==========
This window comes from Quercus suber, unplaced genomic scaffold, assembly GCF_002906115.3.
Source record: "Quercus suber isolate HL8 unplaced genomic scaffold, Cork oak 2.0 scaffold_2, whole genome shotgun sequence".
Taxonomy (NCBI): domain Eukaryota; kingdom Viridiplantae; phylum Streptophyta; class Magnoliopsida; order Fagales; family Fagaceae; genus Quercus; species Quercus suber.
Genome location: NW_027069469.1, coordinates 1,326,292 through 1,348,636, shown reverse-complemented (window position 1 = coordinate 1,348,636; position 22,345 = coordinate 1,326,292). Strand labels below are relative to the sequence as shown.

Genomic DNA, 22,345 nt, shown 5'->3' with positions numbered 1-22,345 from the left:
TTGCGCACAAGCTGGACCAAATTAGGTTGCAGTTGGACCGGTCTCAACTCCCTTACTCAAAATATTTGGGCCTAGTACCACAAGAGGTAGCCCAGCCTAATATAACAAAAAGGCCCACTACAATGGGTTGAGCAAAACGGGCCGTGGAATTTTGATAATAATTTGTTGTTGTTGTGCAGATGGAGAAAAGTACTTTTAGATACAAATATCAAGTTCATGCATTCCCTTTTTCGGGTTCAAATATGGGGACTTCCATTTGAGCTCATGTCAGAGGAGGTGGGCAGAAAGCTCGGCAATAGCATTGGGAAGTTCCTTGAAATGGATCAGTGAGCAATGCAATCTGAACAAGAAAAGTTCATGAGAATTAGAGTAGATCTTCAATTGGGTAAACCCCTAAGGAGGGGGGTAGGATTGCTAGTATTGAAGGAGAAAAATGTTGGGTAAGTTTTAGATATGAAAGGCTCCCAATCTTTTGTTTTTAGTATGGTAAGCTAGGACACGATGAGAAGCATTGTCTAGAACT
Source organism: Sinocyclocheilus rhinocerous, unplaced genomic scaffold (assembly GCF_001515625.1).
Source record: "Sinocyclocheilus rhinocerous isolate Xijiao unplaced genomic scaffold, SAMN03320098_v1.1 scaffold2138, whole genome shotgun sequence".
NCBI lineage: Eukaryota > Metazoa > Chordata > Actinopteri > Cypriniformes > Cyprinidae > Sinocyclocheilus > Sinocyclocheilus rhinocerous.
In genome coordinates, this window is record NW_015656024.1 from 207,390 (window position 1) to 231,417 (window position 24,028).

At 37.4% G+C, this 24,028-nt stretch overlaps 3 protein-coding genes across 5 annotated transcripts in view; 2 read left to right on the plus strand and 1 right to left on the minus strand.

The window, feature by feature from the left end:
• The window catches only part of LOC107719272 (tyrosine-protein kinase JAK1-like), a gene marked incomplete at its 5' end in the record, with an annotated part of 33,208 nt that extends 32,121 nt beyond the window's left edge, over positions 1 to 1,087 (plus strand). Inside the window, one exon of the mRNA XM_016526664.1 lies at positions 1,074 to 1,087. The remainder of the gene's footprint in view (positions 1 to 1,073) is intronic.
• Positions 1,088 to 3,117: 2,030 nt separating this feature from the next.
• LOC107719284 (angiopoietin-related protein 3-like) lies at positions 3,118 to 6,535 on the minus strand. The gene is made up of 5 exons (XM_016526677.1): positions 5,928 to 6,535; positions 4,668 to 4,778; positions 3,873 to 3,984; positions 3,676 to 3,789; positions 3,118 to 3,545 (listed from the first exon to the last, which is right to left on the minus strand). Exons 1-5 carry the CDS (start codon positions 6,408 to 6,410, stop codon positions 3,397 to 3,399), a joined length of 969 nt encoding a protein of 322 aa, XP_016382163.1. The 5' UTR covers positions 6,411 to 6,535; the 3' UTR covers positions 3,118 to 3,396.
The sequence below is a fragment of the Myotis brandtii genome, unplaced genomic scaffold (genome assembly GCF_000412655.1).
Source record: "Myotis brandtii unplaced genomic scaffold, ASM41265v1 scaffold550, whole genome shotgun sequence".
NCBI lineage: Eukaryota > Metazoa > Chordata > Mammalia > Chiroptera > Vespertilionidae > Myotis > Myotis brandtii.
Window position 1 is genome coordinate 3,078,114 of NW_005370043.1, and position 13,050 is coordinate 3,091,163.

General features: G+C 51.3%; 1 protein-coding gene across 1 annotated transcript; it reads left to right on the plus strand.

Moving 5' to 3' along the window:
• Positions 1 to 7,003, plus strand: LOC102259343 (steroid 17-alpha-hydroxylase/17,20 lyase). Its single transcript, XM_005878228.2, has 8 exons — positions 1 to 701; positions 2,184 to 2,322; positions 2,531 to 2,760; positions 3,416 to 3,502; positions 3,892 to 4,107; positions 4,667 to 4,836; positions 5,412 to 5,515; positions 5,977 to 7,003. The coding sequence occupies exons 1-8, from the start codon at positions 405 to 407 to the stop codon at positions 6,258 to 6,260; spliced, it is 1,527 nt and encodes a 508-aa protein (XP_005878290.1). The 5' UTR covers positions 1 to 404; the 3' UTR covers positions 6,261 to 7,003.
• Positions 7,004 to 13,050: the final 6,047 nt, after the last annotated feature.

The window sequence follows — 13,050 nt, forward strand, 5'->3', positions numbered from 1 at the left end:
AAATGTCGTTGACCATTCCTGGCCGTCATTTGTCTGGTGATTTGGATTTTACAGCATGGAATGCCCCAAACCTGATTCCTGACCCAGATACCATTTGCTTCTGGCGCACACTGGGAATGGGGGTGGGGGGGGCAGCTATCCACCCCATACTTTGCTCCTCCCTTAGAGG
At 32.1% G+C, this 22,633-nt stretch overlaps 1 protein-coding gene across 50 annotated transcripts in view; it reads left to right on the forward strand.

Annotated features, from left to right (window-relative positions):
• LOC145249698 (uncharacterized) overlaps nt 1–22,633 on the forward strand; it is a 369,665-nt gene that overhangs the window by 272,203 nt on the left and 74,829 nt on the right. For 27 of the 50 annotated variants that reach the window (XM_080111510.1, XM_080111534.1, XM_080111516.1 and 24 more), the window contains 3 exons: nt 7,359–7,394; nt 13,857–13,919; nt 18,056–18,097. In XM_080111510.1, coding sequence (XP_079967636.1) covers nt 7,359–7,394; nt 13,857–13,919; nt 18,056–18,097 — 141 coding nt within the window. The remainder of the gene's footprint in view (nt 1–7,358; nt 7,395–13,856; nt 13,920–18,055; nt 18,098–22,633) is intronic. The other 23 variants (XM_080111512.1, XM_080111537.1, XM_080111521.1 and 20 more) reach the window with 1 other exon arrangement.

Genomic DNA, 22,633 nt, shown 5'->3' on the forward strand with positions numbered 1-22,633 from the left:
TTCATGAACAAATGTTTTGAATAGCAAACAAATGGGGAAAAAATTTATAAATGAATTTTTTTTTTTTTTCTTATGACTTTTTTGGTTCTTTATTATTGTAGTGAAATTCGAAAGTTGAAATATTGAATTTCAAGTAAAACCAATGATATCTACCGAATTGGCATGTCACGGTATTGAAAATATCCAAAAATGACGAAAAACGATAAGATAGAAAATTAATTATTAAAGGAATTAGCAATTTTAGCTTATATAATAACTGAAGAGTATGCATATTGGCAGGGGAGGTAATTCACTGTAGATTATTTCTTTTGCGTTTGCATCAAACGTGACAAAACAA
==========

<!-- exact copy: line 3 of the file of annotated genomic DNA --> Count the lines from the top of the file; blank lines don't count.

Taxonomy (NCBI): domain Eukaryota; kingdom Viridiplantae; phylum Streptophyta; class Magnoliopsida; order Fagales; family Fagaceae; genus Quercus; species Quercus suber.